When women step up to build peace & harmony
Whenever Aaghaz-e-Dosti, a peace initiative to normalise relationships between the youth of India and Pakistan, holds virtual conferences between schoolchildren of both countries, the questions usually asked are: "Does your teacher give you a lot of homework too?" and "Do you like maths?"
"The initiatives have given the children a space to connect with their peers across the border without reducing them to their political and social identity," says India convener Dr Devika Mittal, an associate professor at University of Delhi, who has been upholding the cause of India-Pakistan peace for several years. Students are invited to send one another greeting cards, and to converse in Hindi, Urdu or even Gujarati depending on the linguistic region, which often leads to expressions of amazement once they realise the 'other' is just like them.
Under all the rhetoric of hate that has dominated the media and political landscape over the past several years lie numerous stories of humanity, hope and a shared history. It is to highlight this truth that I, along with a group of intrepid peaceniks across various professions and time zones, have set out to normalise the conversation between Indians and Pakistanis, and to offer practical, grassroots solutions for long-term peace, be it in the form of literature, art, culture, cinema or through the optimistic voices of the youth.
Our initiative, titled Indo-Pak Peace Summit Led by Women organised by eShe magazine, is a virtual conference being held on January 16-17. The schedule includes talks by notable peace activists from South Asia and worldwide, including three-time Nobel Peace Prize nominee Dr Scilla Elworthy, and panel discussions between award-winning filmmakers, global youth activists, writers, artists, designers, and entrepreneurs. All 40 speakers are women.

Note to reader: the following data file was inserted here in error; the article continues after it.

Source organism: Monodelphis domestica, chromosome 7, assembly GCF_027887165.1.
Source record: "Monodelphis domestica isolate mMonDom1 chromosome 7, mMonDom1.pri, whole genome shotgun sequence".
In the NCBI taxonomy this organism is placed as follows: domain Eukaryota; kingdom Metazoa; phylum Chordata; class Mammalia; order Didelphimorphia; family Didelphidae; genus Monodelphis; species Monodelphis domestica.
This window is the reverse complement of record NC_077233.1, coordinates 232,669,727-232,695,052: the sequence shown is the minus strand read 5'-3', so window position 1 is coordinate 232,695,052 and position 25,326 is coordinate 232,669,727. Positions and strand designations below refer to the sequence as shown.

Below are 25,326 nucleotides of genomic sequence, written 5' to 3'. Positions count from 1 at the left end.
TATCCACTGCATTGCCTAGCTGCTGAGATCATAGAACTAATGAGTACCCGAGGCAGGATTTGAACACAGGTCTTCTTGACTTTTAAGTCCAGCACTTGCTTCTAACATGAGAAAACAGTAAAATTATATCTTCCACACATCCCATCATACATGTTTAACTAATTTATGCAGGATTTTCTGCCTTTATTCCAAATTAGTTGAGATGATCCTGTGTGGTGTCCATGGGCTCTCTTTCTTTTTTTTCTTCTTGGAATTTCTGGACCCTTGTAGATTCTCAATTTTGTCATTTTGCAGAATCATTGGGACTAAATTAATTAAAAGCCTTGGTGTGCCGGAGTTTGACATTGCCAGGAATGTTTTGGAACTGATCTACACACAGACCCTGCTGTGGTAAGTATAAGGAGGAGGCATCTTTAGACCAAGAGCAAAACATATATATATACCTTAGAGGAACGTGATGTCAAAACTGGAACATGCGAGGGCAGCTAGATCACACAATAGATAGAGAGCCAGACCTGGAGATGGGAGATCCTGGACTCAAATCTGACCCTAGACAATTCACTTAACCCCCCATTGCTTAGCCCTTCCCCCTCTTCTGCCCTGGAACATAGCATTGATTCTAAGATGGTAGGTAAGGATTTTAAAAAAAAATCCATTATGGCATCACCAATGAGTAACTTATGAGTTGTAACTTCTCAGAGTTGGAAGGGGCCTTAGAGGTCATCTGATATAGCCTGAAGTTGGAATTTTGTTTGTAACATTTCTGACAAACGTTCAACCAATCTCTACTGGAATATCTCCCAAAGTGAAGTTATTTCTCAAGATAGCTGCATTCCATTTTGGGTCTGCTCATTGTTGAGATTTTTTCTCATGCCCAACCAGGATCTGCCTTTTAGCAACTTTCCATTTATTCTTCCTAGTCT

As UK-based peace builder Dr Elworthy says in her new book The Mighty Heart: How to Transform Conflict (2020), "When women are included in peace processes, there is a 35% increase in the probability of an agreement lasting at least 15 years longer. Why? Because male negotiators (often previous combatants) are primarily concerned with territory, resources and positions of power, while women bring to the table the concerns of orphans, the injured, the bereaved and the traumatised. When these issues are addressed, the cycle of violence can be more effectively interrupted and turned around."
Despite women's success as peacemakers and peace negotiators, only 13% of negotiators, 6% of mediators, and 6% of signatories to peace agreements were women during peace negotiations from 1992 to 2019. And considering that only 13% of parliamentarians in India and 20% in Pakistan are women at present, and that the current leaders of both states are more likely to pander to populist local narratives of enmity rather than sustainable, long-term solutions for peace in the region, we are unlikely to see any productive peace treaties emerging from our political leadership in the next few years.
And it will come at a cost-to both business and human lives, not to mention the thousands of crores spent on militarization and war. With leisure travel almost at a halt between the two nations at present, thousands of families have been forced to live apart for years on end. With the economy at a dangerous low, this further barricading of markets and business opportunities is unhealthy for the entire region. And with extremist religious jingoism increasing unchecked on both sides of the border, the rights of women, minorities and oppressed sections of society are tragically threatened.
No good comes out of shutting doors-just ask UK-and by fuelling hatred. For flourishing economies, healthy populations and social justice, borders must be open and the populations must feel safe. Peace is sensible, practical and necessary. Let us make space for the youth, the peace-lovers, the brilliant professionals and achievers with their feet firmly in the grassroots and the heritage of our two countries to step up and suggest sustainable solutions. Who knows? A generation of women may succeed where a century of men have failed.
Aekta Kapoor is the founder and editor of eShe, an independent magazine and blog that amplifies women's voices and stories of our shared humanity. Visit eshe.in to register for Indo-Pak Peace Summit Led by Women.
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